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Native Fish

Overview

As a group, all 56 native fish still inhabit Montana but some are facing a long fight for survival. Most of our best-known fish- rainbow trout, brown trout, largemouth bass, and walleye- are not native to Montana, but were introduced by newcomers as sport fish.

Montana's native fish adapted to a life in mountain and prairie streams over thousands of years- enduring wild spring floods, summer droughts, and long, cold winters.

As new settlers changed Montana's landscape, the cycle of life changed for Montana's native fish as well. The eventual planned and unplanned introductions of non-native fish also added new challenges to our native fishes' struggle to survive in Montana waters.

Like a family heirloom passed from generation to generation, Montana's native cutthroat trout are among the treasures that make Montana such a special place. Montana's native fish are Nature's Keepers and it's up to all of us to keep it that way.

Management Plan

Today, many Montanans are rallying to learn more about our nearly forgotten and somewhat mysterious native fish. Montana Fish, Wildlife & Parks' Native Fish Management Plan will help native fish populations and their habitats. Montana's plan seeks to:

  • Monitor the presence, distribution and abundance of Montana's native fish.
  • Maintain or enhance Montana's native fish populations and habitats.
  • Encourage participation by Montana's scientific community, other state and federal agencies, and local communities to conserve and enhance our native fish populations and habitats.

Fishery Biologists

Steps in gathering information to learn more about Montana's native fish include:

  • Restoring native fish habitats and populations in targeted areas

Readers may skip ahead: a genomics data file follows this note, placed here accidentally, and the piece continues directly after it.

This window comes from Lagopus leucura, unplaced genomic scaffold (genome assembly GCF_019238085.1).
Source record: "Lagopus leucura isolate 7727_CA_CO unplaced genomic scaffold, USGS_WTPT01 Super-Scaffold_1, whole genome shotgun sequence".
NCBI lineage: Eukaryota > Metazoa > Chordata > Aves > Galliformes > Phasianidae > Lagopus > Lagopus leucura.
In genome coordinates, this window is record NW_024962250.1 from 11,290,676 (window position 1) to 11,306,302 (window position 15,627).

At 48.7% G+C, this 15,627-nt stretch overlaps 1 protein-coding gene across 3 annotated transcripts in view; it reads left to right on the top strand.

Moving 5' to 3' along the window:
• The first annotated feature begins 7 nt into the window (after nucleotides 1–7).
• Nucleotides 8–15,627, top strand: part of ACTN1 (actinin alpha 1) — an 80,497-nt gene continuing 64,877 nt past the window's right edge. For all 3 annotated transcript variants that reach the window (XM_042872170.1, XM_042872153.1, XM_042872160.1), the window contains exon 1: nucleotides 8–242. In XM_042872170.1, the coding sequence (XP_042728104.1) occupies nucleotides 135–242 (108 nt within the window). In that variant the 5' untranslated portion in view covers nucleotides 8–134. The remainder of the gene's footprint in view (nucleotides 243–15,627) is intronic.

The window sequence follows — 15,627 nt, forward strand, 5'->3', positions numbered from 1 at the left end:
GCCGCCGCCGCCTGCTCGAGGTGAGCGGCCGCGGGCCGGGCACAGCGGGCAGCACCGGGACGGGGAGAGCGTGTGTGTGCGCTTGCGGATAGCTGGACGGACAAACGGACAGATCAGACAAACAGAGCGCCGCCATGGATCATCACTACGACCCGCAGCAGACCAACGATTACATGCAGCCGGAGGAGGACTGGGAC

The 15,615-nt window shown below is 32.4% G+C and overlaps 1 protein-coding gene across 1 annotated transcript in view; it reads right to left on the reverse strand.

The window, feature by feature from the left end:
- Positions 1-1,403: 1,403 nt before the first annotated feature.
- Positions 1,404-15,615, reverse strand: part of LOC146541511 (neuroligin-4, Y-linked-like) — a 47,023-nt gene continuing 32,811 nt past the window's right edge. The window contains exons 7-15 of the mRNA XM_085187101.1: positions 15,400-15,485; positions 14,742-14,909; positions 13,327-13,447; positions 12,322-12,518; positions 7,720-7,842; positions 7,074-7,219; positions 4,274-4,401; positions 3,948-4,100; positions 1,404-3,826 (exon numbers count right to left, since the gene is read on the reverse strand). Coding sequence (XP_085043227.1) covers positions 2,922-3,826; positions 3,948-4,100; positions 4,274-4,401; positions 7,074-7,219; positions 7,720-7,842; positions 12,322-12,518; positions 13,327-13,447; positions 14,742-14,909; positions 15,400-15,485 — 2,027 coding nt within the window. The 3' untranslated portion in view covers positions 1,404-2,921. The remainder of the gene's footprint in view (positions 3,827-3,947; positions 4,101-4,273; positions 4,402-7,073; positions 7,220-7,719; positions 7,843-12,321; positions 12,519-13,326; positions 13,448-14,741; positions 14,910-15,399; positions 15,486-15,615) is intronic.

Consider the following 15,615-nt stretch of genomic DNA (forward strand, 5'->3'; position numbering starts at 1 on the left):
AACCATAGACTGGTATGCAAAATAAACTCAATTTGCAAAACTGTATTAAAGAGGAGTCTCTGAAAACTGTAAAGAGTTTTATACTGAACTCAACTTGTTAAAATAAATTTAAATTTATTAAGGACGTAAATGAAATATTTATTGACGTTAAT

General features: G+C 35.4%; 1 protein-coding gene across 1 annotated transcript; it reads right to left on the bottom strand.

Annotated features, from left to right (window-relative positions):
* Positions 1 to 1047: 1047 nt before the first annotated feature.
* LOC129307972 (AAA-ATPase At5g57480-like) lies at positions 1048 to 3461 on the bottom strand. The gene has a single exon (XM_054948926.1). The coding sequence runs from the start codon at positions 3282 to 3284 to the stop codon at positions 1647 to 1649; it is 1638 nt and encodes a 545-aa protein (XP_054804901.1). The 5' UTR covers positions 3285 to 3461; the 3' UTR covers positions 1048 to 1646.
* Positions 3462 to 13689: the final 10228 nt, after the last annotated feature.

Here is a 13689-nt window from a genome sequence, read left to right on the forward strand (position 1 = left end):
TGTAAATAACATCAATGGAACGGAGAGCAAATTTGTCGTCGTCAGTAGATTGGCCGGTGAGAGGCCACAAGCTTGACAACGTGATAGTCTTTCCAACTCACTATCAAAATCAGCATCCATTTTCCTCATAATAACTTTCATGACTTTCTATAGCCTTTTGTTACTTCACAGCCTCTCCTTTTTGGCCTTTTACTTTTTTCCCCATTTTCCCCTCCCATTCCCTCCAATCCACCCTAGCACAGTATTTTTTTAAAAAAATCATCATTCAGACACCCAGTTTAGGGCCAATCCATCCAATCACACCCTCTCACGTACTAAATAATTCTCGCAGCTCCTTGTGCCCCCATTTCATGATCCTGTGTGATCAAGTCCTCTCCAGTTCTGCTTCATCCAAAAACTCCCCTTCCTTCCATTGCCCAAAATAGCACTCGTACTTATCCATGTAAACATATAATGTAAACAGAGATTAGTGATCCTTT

• Identifying important native fish spawning areas-where fish lay their eggs- and rearing ears- where newly hatched fish safely live and grow
  • Conducting statewide inventories of native fish populations
  • Creating conservation and recovery plans to keep native fish numbers from falling below levels that could trigger federal Endangered Species Act listings
  • Establishing management goals for all of Montana's native fish and their habitats

Names and Status of Native Fish

Fish Name
Game Fish
Fish of Concern
Endangered Species Act Status
Arctic Grayling
X
X
candidate species
Bigmouth Buffalo      
Blue sucker  
X
 
Brassy Minnow      
Brook Stickleback      
Bull Trout
X
X
threatened
Burbot
X
   
Channel Catfish
X
   
Creek Chub      
Emerald Shiner      
Fathead Minnow      
Flathead Chub      
Freshwater Drum      
Goldeye      
Interior Redband Trout
X
X
 
Iowa Darter      
Lake Chub      
Lake Trout
X
   
Lake Whitefish
X
   
Largescale Sucker      
Longnose Dace      
Longnose Sucker      
Mottled Sculpin -- see Rocky Mountain Sculpin
Mountain Sucker      
Mountain Whitefish
X
   
Northern Pike
X
   
Northern Pikeminnow      
Northern Redbelly Dace      
Northern Redbelly X Finescale Dace  
X
 
Paddlefish
X
X
 
Pallid Sturgeon
X
X
endangered
Peamouth      
Pearl Dace  
X
 
Plains Minnow      
Pygmy Whitefish
X
   
Redside Shiner      
River Carpsucker      
Rocky Mountain Sculpin      
Sand Shiner      
Sauger
X
X
 
Shorthead Redhorse      
Shorthead Sculpin      
Shortnose Gar  
X
 
Shovelnose Sturgeon
X
   
Sicklefin Chub  
X
 
Slimy Sculpin      
Smallmouth Buffalo      
Spoonhead Sculpin  
X
 
Stonecat      
Sturgeon Chub  
X
 
Torrent Sculpin  
X
 
Trout-perch  
X
 
Western Silvery Minnow      
Westslope Cutthroat Trout
X
X
 
White Sturgeon
X
X
endangered
White Sucker      
Yellowstone Cutthroat Trout
X
X